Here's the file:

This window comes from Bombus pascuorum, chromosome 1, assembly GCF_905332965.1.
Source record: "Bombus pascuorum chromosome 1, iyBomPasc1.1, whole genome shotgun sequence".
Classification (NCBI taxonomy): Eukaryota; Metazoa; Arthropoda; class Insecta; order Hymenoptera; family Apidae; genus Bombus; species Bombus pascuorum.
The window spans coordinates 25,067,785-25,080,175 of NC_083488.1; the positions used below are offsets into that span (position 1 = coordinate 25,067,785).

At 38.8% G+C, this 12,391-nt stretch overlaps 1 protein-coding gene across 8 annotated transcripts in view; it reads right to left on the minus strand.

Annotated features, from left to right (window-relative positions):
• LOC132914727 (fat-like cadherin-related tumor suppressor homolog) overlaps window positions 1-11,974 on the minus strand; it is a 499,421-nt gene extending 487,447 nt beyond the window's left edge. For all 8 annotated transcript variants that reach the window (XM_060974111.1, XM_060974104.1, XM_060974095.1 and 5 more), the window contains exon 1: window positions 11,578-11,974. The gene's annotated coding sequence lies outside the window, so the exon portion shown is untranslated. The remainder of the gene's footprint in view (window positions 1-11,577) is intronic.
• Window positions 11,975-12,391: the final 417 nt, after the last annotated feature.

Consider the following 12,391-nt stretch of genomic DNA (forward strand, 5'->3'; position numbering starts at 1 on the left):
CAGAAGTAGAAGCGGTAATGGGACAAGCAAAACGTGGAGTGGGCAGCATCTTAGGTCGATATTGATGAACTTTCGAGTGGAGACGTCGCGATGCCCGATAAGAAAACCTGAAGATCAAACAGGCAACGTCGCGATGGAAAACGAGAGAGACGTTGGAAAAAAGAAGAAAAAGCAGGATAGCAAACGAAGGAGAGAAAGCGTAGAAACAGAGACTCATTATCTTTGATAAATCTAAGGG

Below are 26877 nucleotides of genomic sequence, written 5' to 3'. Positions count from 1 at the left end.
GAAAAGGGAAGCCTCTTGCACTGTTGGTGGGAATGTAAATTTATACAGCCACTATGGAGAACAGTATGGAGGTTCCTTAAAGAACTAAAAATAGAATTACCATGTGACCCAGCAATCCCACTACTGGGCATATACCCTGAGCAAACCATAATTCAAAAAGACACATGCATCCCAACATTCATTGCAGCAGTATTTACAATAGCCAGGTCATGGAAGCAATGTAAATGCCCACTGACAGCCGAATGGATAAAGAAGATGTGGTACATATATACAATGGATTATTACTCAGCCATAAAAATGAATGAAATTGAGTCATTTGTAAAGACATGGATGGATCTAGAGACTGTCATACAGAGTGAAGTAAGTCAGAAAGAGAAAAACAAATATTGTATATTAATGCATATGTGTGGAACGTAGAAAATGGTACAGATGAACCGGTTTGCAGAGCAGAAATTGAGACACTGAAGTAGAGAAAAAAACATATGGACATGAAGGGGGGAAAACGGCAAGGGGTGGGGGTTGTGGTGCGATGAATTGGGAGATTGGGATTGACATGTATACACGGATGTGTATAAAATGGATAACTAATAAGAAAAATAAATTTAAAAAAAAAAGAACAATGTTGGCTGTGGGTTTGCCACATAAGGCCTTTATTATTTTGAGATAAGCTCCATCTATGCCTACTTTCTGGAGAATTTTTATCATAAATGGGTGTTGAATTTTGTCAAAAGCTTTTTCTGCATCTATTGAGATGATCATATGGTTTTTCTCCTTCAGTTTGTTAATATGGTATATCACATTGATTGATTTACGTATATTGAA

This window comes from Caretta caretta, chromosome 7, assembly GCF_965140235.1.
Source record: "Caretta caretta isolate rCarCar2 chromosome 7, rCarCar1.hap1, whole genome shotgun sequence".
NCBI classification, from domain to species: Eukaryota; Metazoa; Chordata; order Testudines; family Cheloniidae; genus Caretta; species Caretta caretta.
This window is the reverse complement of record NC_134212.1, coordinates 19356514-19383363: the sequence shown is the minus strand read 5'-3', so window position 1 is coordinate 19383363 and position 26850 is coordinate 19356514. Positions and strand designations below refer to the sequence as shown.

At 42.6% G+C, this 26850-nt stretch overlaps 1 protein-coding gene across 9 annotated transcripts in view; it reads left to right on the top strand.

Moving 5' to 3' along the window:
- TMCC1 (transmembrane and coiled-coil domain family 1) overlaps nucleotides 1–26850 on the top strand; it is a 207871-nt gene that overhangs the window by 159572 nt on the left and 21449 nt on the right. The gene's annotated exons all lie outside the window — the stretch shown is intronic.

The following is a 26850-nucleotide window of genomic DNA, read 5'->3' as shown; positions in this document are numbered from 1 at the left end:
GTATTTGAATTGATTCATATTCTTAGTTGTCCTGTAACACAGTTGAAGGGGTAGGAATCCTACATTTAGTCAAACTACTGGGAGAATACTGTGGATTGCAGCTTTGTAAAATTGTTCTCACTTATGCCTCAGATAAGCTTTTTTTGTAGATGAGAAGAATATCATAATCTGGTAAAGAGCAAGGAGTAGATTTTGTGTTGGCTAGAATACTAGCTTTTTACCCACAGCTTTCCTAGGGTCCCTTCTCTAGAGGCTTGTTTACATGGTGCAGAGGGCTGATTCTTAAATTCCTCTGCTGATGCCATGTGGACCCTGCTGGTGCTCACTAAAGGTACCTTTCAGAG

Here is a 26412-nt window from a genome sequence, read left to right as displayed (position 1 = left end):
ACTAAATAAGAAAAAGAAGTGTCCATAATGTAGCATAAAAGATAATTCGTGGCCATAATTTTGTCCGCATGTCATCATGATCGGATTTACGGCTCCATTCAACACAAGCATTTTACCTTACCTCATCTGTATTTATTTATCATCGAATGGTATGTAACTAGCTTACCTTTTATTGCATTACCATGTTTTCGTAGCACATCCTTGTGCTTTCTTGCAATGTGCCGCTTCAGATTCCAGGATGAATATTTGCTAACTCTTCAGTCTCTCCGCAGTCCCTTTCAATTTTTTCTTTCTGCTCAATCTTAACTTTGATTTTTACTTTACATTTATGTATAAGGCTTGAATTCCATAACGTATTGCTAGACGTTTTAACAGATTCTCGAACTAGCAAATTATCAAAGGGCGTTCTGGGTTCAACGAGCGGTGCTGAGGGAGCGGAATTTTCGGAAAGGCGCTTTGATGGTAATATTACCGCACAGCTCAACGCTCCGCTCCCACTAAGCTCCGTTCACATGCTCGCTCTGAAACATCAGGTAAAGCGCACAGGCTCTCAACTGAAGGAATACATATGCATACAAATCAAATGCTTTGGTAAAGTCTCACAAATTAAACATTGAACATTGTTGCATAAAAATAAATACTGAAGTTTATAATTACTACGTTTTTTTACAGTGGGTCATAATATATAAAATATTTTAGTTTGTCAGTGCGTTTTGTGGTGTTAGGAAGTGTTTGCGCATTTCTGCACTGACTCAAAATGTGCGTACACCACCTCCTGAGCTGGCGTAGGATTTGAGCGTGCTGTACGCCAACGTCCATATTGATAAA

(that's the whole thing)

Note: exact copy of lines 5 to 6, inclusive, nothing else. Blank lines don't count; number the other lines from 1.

At 38.8% G+C, this 12,391-nt stretch overlaps 1 protein-coding gene across 8 annotated transcripts in view; it reads right to left on the minus strand.

Annotated features, from left to right (window-relative positions):